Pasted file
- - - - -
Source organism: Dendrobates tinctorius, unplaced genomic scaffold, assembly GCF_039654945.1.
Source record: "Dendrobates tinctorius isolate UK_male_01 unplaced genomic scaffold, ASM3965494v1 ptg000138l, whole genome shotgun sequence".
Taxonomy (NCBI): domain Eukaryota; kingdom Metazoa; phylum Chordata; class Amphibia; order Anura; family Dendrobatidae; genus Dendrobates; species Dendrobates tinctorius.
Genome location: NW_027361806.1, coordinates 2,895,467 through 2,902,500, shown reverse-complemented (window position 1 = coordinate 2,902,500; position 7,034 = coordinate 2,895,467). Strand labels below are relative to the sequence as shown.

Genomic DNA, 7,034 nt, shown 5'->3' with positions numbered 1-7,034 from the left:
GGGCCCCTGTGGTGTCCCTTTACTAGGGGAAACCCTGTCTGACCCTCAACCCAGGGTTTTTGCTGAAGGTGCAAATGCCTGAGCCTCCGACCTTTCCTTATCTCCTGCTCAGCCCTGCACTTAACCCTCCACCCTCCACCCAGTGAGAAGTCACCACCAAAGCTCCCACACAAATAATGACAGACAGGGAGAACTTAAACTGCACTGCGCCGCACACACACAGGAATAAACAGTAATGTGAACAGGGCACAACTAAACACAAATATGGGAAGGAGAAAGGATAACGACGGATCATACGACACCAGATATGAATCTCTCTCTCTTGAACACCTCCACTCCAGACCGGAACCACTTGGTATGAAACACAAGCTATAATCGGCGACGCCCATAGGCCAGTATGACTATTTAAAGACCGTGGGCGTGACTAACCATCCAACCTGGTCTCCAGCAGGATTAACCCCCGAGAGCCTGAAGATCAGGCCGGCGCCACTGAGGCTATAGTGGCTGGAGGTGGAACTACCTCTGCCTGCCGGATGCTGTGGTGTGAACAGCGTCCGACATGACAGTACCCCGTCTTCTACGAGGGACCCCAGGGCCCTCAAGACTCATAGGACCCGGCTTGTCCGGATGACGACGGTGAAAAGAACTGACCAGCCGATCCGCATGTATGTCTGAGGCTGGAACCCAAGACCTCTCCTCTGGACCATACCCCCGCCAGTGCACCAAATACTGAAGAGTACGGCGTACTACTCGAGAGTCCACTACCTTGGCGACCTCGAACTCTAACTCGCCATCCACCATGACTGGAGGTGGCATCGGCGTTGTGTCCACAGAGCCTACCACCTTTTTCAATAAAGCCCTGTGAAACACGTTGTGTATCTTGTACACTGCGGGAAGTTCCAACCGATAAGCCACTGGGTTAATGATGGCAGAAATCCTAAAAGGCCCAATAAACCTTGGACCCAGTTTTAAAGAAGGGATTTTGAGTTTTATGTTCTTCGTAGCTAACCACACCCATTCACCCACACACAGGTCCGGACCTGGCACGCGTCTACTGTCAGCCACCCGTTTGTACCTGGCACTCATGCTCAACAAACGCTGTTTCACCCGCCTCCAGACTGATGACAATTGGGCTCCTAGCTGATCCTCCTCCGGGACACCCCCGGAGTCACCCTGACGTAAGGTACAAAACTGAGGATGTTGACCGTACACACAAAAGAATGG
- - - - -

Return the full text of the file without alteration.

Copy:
Source organism: Dendrobates tinctorius, unplaced genomic scaffold, assembly GCF_039654945.1.
Source record: "Dendrobates tinctorius isolate UK_male_01 unplaced genomic scaffold, ASM3965494v1 ptg000138l, whole genome shotgun sequence".
Taxonomy (NCBI): domain Eukaryota; kingdom Metazoa; phylum Chordata; class Amphibia; order Anura; family Dendrobatidae; genus Dendrobates; species Dendrobates tinctorius.
Genome location: NW_027361806.1, coordinates 2,895,467 through 2,902,500, shown reverse-complemented (window position 1 = coordinate 2,902,500; position 7,034 = coordinate 2,895,467). Strand labels below are relative to the sequence as shown.

Genomic DNA, 7,034 nt, shown 5'->3' with positions numbered 1-7,034 from the left:
GGGCCCCTGTGGTGTCCCTTTACTAGGGGAAACCCTGTCTGACCCTCAACCCAGGGTTTTTGCTGAAGGTGCAAATGCCTGAGCCTCCGACCTTTCCTTATCTCCTGCTCAGCCCTGCACTTAACCCTCCACCCTCCACCCAGTGAGAAGTCACCACCAAAGCTCCCACACAAATAATGACAGACAGGGAGAACTTAAACTGCACTGCGCCGCACACACACAGGAATAAACAGTAATGTGAACAGGGCACAACTAAACACAAATATGGGAAGGAGAAAGGATAACGACGGATCATACGACACCAGATATGAATCTCTCTCTCTTGAACACCTCCACTCCAGACCGGAACCACTTGGTATGAAACACAAGCTATAATCGGCGACGCCCATAGGCCAGTATGACTATTTAAAGACCGTGGGCGTGACTAACCATCCAACCTGGTCTCCAGCAGGATTAACCCCCGAGAGCCTGAAGATCAGGCCGGCGCCACTGAGGCTATAGTGGCTGGAGGTGGAACTACCTCTGCCTGCCGGATGCTGTGGTGTGAACAGCGTCCGACATGACAGTACCCCGTCTTCTACGAGGGACCCCAGGGCCCTCAAGACTCATAGGACCCGGCTTGTCCGGATGACGACGGTGAAAAGAACTGACCAGCCGATCCGCATGTATGTCTGAGGCTGGAACCCAAGACCTCTCCTCTGGACCATACCCCCGCCAGTGCACCAAATACTGAAGAGTACGGCGTACTACTCGAGAGTCCACTACCTTGGCGACCTCGAACTCTAACTCGCCATCCACCATGACTGGAGGTGGCATCGGCGTTGTGTCCACAGAGCCTACCACCTTTTTCAATAAAGCCCTGTGAAACACGTTGTGTATCTTGTACACTGCGGGAAGTTCCAACCGATAAGCCACTGGGTTAATGATGGCAGAAATCCTAAAAGGCCCAATAAACCTTGGACCCAGTTTTAAAGAAGGGATTTTGAGTTTTATGTTCTTCGTAGCTAACCACACCCATTCACCCACACACAGGTCCGGACCTGGCACGCGTCTACTGTCAGCCACCCGTTTGTACCTGGCACTCATGCTCAACAAACGCTGTTTCACCCGCCTCCAGACTGATGACAATTGGGCTCCTAGCTGATCCTCCTCCGGGACACCCCCGGAGTCACCCTGACGTAAGGTACAAAACTGAGGATGTTGACCGTACACACAAAAGAATGG